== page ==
Born: June 30, 1901
Died: July 15, 1972
Henry Marvin Benkert was born June 30, 1901 in Newark. The product of a German-American family, Henry also went by Heinrich, which of course was shortened to Heinie. Swift and strong, he excelled in several sports while attending East Side High School, but made his mark in football as the team’s All-State ball carrier. He attended Rutgers in the 1920s and teamed with All-American Homer Hazel to give the school an awesome one-two punch. on offense and defense. Heinie was basically the Queensmen’s entire offense as a senior in 1924, when he led the nation with 16 touchdowns and 100 points. The team went 7–1–1 but, predictably, bottomed out in 1925 after Heinie and Homer graduated.
Heinie decided to give pro ball a try. He signed with the New York Giants in 1925, their first season in the NFL. The team captain was veteran pro Bob Nash,like Heinie a Rutgers alum. He was one of the club’s best defensive players. In 1926, he played for the Pottsville Maroons. In 1927, Heinie joined the Orange Athletic Club, an independent powerhouse, as their coach and star halfback. Local newspapers noted that he had beefed up his 5’9” frame to 170-plus pounds, but had not lost any of his speed. Heinie led the Tornadoes for two years. Among his teammates was Frank Kirkleski, an All-American at Lafayette originally from Nutley. In 1929, the Tornadoes’ owner, Essex County produce king Piggy Simandi, purchased the NFL franchise slot abandoned by the Duluth Eskimoes and Heinie “returned” to the NFL.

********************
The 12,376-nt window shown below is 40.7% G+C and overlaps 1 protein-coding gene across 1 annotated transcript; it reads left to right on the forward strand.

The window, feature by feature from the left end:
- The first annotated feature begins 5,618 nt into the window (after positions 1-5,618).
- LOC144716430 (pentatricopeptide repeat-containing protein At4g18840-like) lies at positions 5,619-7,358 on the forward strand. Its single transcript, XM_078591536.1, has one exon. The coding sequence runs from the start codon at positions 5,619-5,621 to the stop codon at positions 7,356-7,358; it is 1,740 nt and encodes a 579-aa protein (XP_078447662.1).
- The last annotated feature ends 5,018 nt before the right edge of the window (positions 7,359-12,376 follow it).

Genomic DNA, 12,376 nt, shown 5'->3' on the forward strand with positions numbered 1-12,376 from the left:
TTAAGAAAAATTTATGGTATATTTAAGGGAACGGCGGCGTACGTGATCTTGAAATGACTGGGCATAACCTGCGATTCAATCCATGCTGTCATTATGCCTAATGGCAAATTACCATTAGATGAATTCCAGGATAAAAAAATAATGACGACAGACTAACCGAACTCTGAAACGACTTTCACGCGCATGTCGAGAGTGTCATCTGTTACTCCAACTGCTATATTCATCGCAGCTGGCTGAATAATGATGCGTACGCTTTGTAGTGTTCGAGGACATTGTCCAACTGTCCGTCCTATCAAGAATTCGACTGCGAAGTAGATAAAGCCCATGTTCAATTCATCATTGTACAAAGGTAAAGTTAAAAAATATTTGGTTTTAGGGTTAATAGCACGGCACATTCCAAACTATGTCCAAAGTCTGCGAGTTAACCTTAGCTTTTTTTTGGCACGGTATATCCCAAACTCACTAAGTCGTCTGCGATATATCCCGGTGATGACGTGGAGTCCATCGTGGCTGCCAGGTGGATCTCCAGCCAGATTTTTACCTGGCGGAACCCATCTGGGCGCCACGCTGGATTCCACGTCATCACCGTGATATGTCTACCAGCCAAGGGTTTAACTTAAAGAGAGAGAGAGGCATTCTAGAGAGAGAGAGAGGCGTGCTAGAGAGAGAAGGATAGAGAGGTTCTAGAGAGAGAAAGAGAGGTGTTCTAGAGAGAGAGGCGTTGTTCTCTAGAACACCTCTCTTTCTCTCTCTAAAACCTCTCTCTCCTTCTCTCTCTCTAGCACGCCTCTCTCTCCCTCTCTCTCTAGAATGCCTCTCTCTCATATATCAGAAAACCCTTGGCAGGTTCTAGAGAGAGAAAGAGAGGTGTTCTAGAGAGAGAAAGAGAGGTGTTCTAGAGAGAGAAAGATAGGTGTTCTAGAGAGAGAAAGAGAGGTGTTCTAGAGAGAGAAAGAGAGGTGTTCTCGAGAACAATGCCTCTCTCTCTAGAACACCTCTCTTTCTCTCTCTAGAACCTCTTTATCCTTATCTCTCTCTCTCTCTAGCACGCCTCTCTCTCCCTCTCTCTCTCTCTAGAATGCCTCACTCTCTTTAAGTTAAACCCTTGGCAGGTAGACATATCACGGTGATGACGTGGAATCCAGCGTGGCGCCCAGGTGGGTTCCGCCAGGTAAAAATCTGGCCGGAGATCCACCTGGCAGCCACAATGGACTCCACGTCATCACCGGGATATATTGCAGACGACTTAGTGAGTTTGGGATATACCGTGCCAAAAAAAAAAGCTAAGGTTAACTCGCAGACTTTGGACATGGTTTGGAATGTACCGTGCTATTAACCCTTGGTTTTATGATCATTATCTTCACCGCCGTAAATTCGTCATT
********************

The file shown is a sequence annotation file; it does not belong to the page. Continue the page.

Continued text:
The Tornadoes’ timing could not have been worse. The stock market crashed midway through the 1929 campaign and the economy cratered in 1930. The team moved back to Newark in 1930 hoping to draw bigger crowds, but football tickets had become a luxury at that point and the team dropped out of the league. The death blow for the Tornadoes occurred between their two NFL seasons. Jack Depler, an All-American lineman at Illinois, had replaced Heinie as coach in 1929. Prior to the 1930 campaign, Depler bought an NFL franchise on the cheap and establish a club in Brooklyn—taking most of the club’s good players, including Kirkleski. Heinie was reinstated as head coach, but the depleted club managed just one win.
Heinie took a coaching job at Woodbridge High in 1931 and then at Orange High in 1932, where his star players included Monte Irvin and Harvey Grimsley. He continued and teach history there through the 1960s. During the 1940s Heinie also worked with the Rutgers coaching staff. He passed away in 1972, a year after retiring.